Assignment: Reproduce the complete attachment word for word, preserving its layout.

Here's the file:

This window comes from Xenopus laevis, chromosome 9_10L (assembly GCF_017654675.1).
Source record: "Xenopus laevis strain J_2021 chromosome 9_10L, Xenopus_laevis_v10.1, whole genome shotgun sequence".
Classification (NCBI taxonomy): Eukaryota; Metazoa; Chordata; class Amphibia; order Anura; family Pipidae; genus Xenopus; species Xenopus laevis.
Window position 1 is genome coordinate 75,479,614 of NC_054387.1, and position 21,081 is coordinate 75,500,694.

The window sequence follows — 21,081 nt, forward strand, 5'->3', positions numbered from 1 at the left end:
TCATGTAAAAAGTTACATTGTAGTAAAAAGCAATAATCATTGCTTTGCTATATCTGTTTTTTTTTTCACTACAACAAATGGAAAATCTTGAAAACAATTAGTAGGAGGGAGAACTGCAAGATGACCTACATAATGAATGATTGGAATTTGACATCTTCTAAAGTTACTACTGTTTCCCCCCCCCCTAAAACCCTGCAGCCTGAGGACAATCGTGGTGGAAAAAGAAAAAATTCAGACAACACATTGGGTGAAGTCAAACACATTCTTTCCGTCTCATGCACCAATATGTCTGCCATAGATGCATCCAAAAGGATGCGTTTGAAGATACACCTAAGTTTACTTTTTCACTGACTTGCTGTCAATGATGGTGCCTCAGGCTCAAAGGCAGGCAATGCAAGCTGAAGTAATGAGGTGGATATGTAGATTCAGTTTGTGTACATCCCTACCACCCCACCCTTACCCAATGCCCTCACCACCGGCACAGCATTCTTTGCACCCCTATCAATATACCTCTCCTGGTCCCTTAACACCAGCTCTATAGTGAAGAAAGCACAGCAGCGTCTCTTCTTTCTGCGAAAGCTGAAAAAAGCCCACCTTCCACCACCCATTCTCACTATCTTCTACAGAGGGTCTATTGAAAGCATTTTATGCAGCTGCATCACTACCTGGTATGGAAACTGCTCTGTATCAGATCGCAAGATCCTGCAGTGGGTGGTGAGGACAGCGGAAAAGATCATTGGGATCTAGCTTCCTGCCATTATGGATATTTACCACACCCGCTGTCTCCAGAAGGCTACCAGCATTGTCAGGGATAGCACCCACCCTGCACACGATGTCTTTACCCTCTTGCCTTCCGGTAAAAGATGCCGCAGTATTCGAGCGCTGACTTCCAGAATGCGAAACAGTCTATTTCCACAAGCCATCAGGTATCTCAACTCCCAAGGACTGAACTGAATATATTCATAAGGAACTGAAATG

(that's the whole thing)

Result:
This window comes from Xenopus laevis, chromosome 9_10L (assembly GCF_017654675.1).
Source record: "Xenopus laevis strain J_2021 chromosome 9_10L, Xenopus_laevis_v10.1, whole genome shotgun sequence".
Classification (NCBI taxonomy): Eukaryota; Metazoa; Chordata; class Amphibia; order Anura; family Pipidae; genus Xenopus; species Xenopus laevis.
Window position 1 is genome coordinate 75,479,614 of NC_054387.1, and position 21,081 is coordinate 75,500,694.

The window sequence follows — 21,081 nt, forward strand, 5'->3', positions numbered from 1 at the left end:
TCATGTAAAAAGTTACATTGTAGTAAAAAGCAATAATCATTGCTTTGCTATATCTGTTTTTTTTTTCACTACAACAAATGGAAAATCTTGAAAACAATTAGTAGGAGGGAGAACTGCAAGATGACCTACATAATGAATGATTGGAATTTGACATCTTCTAAAGTTACTACTGTTTCCCCCCCCCCTAAAACCCTGCAGCCTGAGGACAATCGTGGTGGAAAAAGAAAAAATTCAGACAACACATTGGGTGAAGTCAAACACATTCTTTCCGTCTCATGCACCAATATGTCTGCCATAGATGCATCCAAAAGGATGCGTTTGAAGATACACCTAAGTTTACTTTTTCACTGACTTGCTGTCAATGATGGTGCCTCAGGCTCAAAGGCAGGCAATGCAAGCTGAAGTAATGAGGTGGATATGTAGATTCAGTTTGTGTACATCCCTACCACCCCACCCTTACCCAATGCCCTCACCACCGGCACAGCATTCTTTGCACCCCTATCAATATACCTCTCCTGGTCCCTTAACACCAGCTCTATAGTGAAGAAAGCACAGCAGCGTCTCTTCTTTCTGCGAAAGCTGAAAAAAGCCCACCTTCCACCACCCATTCTCACTATCTTCTACAGAGGGTCTATTGAAAGCATTTTATGCAGCTGCATCACTACCTGGTATGGAAACTGCTCTGTATCAGATCGCAAGATCCTGCAGTGGGTGGTGAGGACAGCGGAAAAGATCATTGGGATCTAGCTTCCTGCCATTATGGATATTTACCACACCCGCTGTCTCCAGAAGGCTACCAGCATTGTCAGGGATAGCACCCACCCTGCACACGATGTCTTTACCCTCTTGCCTTCCGGTAAAAGATGCCGCAGTATTCGAGCGCTGACTTCCAGAATGCGAAACAGTCTATTTCCACAAGCCATCAGGTATCTCAACTCCCAAGGACTGAACTGAATATATTCATAAGGAACTGAAATG